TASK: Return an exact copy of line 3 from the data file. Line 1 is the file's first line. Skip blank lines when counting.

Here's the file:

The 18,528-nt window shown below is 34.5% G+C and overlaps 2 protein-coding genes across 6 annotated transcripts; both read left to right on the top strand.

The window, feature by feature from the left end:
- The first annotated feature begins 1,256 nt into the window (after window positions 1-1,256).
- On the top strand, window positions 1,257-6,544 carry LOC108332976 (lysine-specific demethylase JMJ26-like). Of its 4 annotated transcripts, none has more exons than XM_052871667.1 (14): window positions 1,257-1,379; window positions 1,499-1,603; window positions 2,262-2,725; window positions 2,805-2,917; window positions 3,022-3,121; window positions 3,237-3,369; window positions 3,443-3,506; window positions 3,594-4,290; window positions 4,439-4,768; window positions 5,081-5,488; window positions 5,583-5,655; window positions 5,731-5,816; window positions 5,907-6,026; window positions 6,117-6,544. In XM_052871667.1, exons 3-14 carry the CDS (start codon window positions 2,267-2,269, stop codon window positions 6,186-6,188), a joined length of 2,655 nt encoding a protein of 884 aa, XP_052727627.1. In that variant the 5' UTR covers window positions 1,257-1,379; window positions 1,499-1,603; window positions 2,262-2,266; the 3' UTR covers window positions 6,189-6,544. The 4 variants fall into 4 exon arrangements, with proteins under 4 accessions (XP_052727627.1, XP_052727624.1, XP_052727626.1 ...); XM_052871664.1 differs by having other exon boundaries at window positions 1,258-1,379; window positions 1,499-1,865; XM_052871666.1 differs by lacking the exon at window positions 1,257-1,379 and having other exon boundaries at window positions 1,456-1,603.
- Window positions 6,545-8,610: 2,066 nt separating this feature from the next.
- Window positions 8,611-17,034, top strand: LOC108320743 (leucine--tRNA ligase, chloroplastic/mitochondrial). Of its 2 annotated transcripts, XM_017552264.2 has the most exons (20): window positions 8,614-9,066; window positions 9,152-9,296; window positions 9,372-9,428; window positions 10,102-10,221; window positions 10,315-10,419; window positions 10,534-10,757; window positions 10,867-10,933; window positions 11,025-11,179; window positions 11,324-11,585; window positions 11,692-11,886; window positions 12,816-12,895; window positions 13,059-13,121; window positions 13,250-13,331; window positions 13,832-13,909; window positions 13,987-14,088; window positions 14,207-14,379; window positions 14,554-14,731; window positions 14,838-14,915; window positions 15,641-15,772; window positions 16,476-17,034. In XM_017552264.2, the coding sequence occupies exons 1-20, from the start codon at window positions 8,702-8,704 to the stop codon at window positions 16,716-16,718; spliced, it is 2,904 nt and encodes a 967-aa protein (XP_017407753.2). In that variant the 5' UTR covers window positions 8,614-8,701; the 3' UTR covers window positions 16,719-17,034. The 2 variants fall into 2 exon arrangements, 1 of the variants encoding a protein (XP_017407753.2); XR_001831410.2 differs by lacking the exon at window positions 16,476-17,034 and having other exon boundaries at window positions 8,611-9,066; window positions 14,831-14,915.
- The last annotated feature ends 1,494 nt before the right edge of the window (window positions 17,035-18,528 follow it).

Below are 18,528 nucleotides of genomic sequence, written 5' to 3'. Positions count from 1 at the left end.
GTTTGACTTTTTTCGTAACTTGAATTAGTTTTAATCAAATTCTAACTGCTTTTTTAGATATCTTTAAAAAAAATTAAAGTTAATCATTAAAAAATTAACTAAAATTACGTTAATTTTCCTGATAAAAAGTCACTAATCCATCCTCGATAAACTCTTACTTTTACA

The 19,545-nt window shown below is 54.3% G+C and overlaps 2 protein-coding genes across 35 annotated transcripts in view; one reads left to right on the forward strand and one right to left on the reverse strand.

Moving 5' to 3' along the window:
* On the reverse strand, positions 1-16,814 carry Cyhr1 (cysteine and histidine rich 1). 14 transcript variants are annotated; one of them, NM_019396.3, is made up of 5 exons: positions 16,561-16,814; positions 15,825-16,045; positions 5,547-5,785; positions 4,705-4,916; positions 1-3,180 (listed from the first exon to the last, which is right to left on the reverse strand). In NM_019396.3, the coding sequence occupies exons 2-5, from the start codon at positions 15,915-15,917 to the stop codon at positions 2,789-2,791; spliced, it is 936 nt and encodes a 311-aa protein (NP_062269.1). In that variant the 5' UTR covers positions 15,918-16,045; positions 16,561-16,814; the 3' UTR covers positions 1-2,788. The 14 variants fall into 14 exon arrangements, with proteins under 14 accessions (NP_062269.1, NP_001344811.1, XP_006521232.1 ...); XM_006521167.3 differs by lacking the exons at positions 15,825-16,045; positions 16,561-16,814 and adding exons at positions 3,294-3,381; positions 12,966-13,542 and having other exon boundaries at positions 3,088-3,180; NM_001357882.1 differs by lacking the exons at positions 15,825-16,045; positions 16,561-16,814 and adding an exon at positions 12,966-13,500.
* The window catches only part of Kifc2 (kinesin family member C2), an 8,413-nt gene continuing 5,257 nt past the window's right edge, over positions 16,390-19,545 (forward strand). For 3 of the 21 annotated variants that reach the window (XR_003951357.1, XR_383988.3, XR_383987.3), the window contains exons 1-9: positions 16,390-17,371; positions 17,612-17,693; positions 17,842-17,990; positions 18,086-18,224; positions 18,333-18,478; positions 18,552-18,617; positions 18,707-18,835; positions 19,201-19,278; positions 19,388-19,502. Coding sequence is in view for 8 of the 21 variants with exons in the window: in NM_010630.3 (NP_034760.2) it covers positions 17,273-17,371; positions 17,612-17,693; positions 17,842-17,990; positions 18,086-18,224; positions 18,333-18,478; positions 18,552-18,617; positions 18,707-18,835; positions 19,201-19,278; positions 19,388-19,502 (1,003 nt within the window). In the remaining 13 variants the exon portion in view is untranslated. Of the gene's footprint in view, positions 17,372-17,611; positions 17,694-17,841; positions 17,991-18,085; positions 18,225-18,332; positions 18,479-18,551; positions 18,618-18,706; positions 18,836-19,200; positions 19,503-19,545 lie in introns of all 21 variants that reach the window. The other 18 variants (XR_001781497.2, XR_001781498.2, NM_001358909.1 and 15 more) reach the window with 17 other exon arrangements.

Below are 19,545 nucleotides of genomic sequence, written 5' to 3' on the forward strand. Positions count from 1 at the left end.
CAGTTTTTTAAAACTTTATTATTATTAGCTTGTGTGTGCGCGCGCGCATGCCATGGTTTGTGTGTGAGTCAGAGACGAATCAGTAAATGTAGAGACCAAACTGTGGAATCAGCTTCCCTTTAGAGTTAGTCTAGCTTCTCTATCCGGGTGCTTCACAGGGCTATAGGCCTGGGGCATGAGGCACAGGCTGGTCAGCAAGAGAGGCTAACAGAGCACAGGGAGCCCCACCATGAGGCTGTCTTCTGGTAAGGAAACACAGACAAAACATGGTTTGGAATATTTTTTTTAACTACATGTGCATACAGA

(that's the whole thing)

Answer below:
- The first annotated feature begins 1,256 nt into the window (after window positions 1-1,256).